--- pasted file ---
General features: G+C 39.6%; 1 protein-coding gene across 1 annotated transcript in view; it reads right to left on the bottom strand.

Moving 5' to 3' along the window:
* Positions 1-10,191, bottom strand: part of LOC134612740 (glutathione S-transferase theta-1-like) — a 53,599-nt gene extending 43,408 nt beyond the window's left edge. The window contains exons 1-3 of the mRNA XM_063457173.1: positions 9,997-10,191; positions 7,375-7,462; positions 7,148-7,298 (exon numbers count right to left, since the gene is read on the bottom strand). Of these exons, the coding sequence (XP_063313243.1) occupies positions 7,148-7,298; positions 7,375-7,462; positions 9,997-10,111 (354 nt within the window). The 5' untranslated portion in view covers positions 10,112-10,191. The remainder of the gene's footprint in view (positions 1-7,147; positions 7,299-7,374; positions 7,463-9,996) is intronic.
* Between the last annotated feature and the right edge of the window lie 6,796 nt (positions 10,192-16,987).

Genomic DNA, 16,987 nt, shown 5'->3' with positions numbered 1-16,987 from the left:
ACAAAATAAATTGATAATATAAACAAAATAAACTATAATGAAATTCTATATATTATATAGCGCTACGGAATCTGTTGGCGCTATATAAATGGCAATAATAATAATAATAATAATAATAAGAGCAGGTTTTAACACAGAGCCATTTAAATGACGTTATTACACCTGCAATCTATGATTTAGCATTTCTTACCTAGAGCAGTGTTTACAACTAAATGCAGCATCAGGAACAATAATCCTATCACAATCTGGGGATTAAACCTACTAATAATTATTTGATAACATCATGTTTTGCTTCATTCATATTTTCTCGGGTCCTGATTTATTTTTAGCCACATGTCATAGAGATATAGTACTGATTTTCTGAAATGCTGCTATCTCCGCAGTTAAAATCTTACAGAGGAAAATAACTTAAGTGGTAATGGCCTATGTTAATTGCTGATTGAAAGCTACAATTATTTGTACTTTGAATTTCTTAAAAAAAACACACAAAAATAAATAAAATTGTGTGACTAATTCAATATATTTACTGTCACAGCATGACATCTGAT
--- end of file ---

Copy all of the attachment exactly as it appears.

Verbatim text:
General features: G+C 39.6%; 1 protein-coding gene across 1 annotated transcript in view; it reads right to left on the bottom strand.

Moving 5' to 3' along the window:
* Positions 1-10,191, bottom strand: part of LOC134612740 (glutathione S-transferase theta-1-like) — a 53,599-nt gene extending 43,408 nt beyond the window's left edge. The window contains exons 1-3 of the mRNA XM_063457173.1: positions 9,997-10,191; positions 7,375-7,462; positions 7,148-7,298 (exon numbers count right to left, since the gene is read on the bottom strand). Of these exons, the coding sequence (XP_063313243.1) occupies positions 7,148-7,298; positions 7,375-7,462; positions 9,997-10,111 (354 nt within the window). The 5' untranslated portion in view covers positions 10,112-10,191. The remainder of the gene's footprint in view (positions 1-7,147; positions 7,299-7,374; positions 7,463-9,996) is intronic.
* Between the last annotated feature and the right edge of the window lie 6,796 nt (positions 10,192-16,987).

Genomic DNA, 16,987 nt, shown 5'->3' with positions numbered 1-16,987 from the left:
ACAAAATAAATTGATAATATAAACAAAATAAACTATAATGAAATTCTATATATTATATAGCGCTACGGAATCTGTTGGCGCTATATAAATGGCAATAATAATAATAATAATAATAATAAGAGCAGGTTTTAACACAGAGCCATTTAAATGACGTTATTACACCTGCAATCTATGATTTAGCATTTCTTACCTAGAGCAGTGTTTACAACTAAATGCAGCATCAGGAACAATAATCCTATCACAATCTGGGGATTAAACCTACTAATAATTATTTGATAACATCATGTTTTGCTTCATTCATATTTTCTCGGGTCCTGATTTATTTTTAGCCACATGTCATAGAGATATAGTACTGATTTTCTGAAATGCTGCTATCTCCGCAGTTAAAATCTTACAGAGGAAAATAACTTAAGTGGTAATGGCCTATGTTAATTGCTGATTGAAAGCTACAATTATTTGTACTTTGAATTTCTTAAAAAAAACACACAAAAATAAATAAAATTGTGTGACTAATTCAATATATTTACTGTCACAGCATGACATCTGAT